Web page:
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This is one of the last books of Malcolm Cowley. He reminisces about his decision to earn a living with only his literary skills.
The adventures and attitudes shared by the American writers dubbed "The Lost Generation" are brought to life here by one of the group's most notable members. Feeling alienated in the America of the 1920s, Fitzgerald, Crane, Hemingway, Wilder, Dos Passos, Crowley, and many other writers "escaped" to Europe, some forever, some as temporary exiles. As Cowley details in this intimate, anecdotal portrait, in renouncing traditional life and literature, they expanded the boundaries of art.
Critic, poet, editor, chronicler of the "lost generation," and elder statesman of the Republic of Letters, Malcolm Cowley (1898-1989) was an eloquent witness to much of twentieth-century American literary and political life. These letters, the vast majority previously unpublished, provide an indelible self-portrait of Cowley and his time, and make possible a full appreciation of his long and varied career. Perhaps no other writer aided the careers of so many poets and novelists. Faulkner, Fitzgerald, Hemingway, Kerouac, Tillie Olsen, and John Cheever are among the many authors Cowley knew and whose work he supported. A poet himself, Cowley enjoyed the company of writers and knew how to encourage, entertain, and when necessary scold them. At the center of his epistolary life were his friendships with Kenneth Burke, Allen Tate, Conrad Aiken, and Edmund Wilson. By turns serious and thoughtful, humorous and gossipy, Cowley's letters to these and other correspondents display his keen literary judgment and ability to navigate the world of publishing. The letters also illuminate Cowley's reluctance to speak out against Stalin and the Moscow Trials when he was on staff at The New Republic--and the consequences of his agonized evasions. His radical past would continue to haunt him into the Cold War era, as he became caught up in the notorious "Lowell Affair" and was summoned to testify in the Alger Hiss trials. Hans Bak supplies helpful notes and a preface that assesses Cowley's career, and Robert Cowley contributes a moving foreword about his father.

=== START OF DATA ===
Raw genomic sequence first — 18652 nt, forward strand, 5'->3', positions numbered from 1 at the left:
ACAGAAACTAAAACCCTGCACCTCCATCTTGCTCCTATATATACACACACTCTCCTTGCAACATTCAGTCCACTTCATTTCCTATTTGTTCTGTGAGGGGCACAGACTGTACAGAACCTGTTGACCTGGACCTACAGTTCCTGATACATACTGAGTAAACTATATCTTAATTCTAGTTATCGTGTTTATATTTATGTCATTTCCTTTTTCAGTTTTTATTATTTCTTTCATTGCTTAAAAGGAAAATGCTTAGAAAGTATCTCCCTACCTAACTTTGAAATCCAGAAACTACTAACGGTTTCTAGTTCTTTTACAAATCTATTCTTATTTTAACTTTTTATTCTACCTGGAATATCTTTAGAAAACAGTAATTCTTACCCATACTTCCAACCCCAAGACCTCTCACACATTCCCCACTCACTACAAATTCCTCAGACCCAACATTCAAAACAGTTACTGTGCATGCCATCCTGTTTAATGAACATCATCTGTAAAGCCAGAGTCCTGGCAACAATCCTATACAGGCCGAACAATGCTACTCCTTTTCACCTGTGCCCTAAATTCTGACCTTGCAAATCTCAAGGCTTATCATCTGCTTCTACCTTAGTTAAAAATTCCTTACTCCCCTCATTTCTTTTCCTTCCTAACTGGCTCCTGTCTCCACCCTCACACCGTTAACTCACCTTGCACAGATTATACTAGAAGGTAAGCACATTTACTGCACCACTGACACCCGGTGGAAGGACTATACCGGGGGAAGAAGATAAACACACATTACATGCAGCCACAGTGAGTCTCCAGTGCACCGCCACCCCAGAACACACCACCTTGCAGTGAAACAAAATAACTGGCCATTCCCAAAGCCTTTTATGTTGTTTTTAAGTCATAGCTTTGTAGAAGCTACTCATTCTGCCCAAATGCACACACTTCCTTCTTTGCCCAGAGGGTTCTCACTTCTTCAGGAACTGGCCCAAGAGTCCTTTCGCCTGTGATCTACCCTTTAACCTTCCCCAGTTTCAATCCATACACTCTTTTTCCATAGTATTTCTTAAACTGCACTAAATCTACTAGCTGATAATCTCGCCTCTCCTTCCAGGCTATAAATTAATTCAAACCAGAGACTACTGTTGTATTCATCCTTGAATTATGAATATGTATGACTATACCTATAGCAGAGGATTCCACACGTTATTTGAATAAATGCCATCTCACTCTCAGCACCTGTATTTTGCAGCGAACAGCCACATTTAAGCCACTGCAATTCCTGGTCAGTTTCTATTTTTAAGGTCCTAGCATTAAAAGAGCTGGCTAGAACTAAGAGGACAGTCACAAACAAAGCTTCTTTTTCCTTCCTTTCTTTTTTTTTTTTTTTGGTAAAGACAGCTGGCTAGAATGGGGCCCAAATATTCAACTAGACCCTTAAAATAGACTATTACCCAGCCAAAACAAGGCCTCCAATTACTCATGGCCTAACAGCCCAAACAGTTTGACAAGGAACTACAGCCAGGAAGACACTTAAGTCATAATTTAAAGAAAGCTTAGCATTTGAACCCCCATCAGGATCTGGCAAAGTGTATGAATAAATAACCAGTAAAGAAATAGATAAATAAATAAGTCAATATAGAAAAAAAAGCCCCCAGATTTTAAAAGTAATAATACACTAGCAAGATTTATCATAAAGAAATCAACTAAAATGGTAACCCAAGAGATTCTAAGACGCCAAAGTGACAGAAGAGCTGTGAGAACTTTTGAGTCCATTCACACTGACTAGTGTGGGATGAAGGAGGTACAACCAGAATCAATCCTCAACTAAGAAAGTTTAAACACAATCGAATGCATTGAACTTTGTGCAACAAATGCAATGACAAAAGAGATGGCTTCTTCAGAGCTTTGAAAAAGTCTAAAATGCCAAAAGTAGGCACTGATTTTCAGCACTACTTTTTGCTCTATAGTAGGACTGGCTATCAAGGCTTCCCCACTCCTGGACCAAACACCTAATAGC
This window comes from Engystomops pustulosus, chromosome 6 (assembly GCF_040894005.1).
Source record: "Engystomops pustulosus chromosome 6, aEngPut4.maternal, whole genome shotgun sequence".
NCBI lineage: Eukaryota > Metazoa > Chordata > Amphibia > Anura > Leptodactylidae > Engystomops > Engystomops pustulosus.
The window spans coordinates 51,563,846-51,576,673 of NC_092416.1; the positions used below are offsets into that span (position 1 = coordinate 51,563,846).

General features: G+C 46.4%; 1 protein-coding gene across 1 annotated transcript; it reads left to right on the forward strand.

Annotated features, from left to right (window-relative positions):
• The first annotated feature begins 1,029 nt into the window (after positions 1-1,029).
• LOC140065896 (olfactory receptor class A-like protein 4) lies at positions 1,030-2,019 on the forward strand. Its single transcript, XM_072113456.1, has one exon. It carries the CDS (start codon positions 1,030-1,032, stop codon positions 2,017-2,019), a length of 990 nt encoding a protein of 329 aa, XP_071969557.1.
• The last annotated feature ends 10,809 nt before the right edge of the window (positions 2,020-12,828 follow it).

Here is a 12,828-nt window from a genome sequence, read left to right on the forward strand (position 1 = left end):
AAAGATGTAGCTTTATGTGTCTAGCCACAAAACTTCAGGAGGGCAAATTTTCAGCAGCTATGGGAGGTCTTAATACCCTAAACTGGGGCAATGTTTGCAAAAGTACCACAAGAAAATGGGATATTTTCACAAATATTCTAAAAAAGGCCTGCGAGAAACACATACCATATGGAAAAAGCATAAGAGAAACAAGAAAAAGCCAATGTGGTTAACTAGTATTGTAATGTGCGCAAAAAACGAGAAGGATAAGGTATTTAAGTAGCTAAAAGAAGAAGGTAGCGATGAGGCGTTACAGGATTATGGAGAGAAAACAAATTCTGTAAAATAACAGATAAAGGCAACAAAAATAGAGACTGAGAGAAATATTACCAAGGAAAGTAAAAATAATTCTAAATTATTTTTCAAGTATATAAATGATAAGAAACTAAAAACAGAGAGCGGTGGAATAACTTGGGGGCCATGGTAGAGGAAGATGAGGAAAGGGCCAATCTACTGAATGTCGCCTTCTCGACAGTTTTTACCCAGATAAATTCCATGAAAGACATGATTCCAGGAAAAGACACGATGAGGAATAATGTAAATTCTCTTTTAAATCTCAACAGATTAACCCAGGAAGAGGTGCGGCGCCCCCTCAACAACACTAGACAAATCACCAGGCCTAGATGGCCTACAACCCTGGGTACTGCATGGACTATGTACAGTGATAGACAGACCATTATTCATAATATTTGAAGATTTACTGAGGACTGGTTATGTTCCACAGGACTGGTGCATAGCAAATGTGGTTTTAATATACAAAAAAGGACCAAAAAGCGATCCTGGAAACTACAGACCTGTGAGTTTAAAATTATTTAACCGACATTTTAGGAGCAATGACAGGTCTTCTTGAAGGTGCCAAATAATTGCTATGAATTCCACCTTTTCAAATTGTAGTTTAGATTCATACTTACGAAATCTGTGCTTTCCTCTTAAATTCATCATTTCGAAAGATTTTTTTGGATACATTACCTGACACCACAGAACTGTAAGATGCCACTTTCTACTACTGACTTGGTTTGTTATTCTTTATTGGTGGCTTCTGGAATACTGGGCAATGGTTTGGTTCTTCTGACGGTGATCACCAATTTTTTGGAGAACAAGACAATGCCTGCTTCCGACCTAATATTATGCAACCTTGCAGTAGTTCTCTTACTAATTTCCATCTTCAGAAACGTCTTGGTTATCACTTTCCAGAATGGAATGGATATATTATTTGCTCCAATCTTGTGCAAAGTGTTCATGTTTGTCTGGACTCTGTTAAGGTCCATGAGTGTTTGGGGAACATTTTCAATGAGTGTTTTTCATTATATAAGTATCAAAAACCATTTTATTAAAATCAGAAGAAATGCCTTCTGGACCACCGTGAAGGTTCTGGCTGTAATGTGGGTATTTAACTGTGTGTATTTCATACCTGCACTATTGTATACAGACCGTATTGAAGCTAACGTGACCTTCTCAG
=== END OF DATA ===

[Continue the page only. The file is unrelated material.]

This volume, edited by Carl Bode in collaboration with Malcolm Cowley, presents the essential Emerson, selected from works that eloquently express the philosophy of a worldly idealist. The Portable Emerson comprises essays, including "History," "Self-Reliance," "The Over-Soul," "Circles," and "The Poet"; Emerson's first book, Nature, in its entirety; twenty-two poems, including "Uriel," "The Humble-Bee," and "Give All to Love"; orations, including "The American Scholar," "The Fugitive Slave Law," and "John Brown"; English Traits, complete; and biographical essays on Plato, Napoleon, Henry David Thoreau, Thomas Carlyle, and others.
This collection contains an overview of some of Faulkner's best works and of the body of his works. With only a few places which will be confusing to the reader, it is a perfect introduction to the student though some might think it would be better to start with whole novels and not just segments, excerpts, and stories. Cowley was Faulkner's primary, long-term editor and friend and as such was able to get Faulkner to permit some stories/chapters which he had neither before nor later permitted outside of the whole Novel.